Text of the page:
As I have mentioned, I'm experimenting with a new blog, Binary Firecracker, to chronicle news and articles related to women and technology. With it, however, I'm trying more of a straight approach with a minimum of commentary - which means when I come across a news piece that begs for commentary, it's going to end up here instead. Thanks to Rush Limbaugh (surprising, huh?), I came across just such a piece. From a recent transcript:
When I lived out in California, I had a car that had a radio that would do an auto-scan of your presets, and it would just scan the stations that were in your presets. The general manager's secretary had to go with me somewhere to some speaking event. We got in the car and I turned on the scan and for like five minutes I didn't stop it because I didn't hear a song that I wanted to hear. I just kept the auto-scan going. "Are you going to stop that at some point?" "No! I haven't got to the song I want to hear." I'm marveling at the technology that my car radio can do this, and she's upset that A, it's happening, and B, that I'm enjoying it -- and she wasn't even my wife! But that doesn't mean she's dumber than I was. It's just different interests, different things intrigue. Like I have my iPhone or I have my computer. It's not enough for me to be able to use it. I want to know how it works so if something goes wrong I can fix it, or I can describe to the tech what it's doing wrong so he can fix it fast. Women don't care. It better come on when you turn it on, and if it doesn't, there will be hell to pay. There won't be any curiosity about why it doesn't work. There will just be anger. This is not anything to do with intelligence. It just has to be with different ways that they use their time. [emphasis mine]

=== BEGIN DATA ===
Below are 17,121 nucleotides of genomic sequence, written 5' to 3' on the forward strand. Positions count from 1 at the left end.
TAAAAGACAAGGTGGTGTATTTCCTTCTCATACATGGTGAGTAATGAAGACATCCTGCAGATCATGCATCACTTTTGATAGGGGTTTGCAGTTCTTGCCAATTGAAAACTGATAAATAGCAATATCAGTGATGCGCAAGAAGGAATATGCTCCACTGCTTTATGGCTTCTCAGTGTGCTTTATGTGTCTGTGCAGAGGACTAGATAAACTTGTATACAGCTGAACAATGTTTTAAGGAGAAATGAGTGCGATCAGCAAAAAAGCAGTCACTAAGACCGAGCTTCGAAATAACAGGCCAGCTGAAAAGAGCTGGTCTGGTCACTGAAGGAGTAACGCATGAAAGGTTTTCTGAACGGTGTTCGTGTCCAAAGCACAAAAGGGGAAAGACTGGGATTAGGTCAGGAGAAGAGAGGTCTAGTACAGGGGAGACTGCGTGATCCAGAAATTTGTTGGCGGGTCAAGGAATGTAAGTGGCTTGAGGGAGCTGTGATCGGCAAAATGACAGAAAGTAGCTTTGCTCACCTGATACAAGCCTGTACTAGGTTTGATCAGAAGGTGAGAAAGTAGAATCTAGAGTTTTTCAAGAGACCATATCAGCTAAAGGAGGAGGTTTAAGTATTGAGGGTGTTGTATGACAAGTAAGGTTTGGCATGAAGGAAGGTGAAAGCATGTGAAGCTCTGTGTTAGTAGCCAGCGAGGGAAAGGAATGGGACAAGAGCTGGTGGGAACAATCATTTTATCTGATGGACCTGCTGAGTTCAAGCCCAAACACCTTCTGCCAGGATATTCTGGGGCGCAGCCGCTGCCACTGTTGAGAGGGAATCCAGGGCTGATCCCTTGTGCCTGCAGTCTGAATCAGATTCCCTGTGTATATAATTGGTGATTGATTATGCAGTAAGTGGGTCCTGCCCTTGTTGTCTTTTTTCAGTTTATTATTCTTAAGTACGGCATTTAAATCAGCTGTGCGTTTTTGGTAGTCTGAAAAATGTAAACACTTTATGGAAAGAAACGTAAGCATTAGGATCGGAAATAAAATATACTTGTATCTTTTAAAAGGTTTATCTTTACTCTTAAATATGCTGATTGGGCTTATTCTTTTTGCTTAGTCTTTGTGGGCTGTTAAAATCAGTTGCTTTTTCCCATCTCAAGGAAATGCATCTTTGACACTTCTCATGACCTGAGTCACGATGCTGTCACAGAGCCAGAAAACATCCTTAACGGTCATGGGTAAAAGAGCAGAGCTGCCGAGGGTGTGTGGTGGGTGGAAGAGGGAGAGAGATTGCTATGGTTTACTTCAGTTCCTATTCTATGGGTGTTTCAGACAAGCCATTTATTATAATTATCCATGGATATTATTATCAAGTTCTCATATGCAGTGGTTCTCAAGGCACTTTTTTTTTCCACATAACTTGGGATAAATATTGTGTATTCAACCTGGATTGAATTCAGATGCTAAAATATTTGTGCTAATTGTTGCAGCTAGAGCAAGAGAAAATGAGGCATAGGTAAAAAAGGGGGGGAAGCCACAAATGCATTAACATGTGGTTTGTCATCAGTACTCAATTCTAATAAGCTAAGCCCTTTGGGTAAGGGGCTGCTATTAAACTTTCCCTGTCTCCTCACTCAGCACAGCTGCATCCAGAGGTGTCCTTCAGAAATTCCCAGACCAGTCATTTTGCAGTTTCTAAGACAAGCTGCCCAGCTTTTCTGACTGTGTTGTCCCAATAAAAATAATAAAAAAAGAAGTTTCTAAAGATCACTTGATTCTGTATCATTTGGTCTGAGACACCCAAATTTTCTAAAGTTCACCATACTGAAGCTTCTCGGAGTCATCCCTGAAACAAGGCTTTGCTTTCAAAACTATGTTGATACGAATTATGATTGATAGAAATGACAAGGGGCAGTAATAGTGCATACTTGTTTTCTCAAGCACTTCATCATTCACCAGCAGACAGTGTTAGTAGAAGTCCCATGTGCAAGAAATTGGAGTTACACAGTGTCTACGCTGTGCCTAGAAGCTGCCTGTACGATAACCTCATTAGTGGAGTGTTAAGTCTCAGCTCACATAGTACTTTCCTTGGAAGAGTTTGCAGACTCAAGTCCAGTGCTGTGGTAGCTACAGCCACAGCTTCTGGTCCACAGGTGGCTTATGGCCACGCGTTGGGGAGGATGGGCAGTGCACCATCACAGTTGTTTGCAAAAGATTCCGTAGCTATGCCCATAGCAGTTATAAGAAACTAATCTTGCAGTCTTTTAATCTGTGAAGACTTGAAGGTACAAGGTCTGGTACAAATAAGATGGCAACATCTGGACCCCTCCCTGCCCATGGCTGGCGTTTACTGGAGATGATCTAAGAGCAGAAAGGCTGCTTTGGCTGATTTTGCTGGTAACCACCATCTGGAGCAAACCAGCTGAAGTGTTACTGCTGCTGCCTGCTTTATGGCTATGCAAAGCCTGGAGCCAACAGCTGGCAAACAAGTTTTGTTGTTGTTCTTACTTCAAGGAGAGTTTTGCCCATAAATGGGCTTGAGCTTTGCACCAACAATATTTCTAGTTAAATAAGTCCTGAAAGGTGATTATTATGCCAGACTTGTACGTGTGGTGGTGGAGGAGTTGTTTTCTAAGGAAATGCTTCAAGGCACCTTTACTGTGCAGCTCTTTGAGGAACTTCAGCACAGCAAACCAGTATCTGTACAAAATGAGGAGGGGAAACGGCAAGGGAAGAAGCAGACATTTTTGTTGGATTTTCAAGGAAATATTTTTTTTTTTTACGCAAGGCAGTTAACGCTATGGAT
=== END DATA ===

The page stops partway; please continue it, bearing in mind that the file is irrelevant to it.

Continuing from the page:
This is why I think talking about women in technology is important. Because there are opinions out there, set deep in our culture, that it is a contradiction in terms. This particular quote is not just an isolated incident of an offhand comment by a right-wing radio host. This is a public expression of a pervasive idea that women working in the technology field have to fight in their daily lives. And it's completely wrong.
I'm a bit tired of the voices that drown out the truth simply because they shout louder. There are plenty of women who are scientists, inventors, engineers and technicians. It doesn't take a lot of searching to turn them up. There are plenty of women interested in the way things work, and how to make them work better - or at all, when they need fixed. Of course, it's also true there probably aren't as many as there are men. But how much of that is related to our own prescribed notions and what we tell our girls they should and shouldn't be doing?
Limbaugh and those of similar opinions should probably just hope they don't ever run into a computer problem they can't fix and end up with someone like me on the other end of the support line. They might get more advice then they bargained for.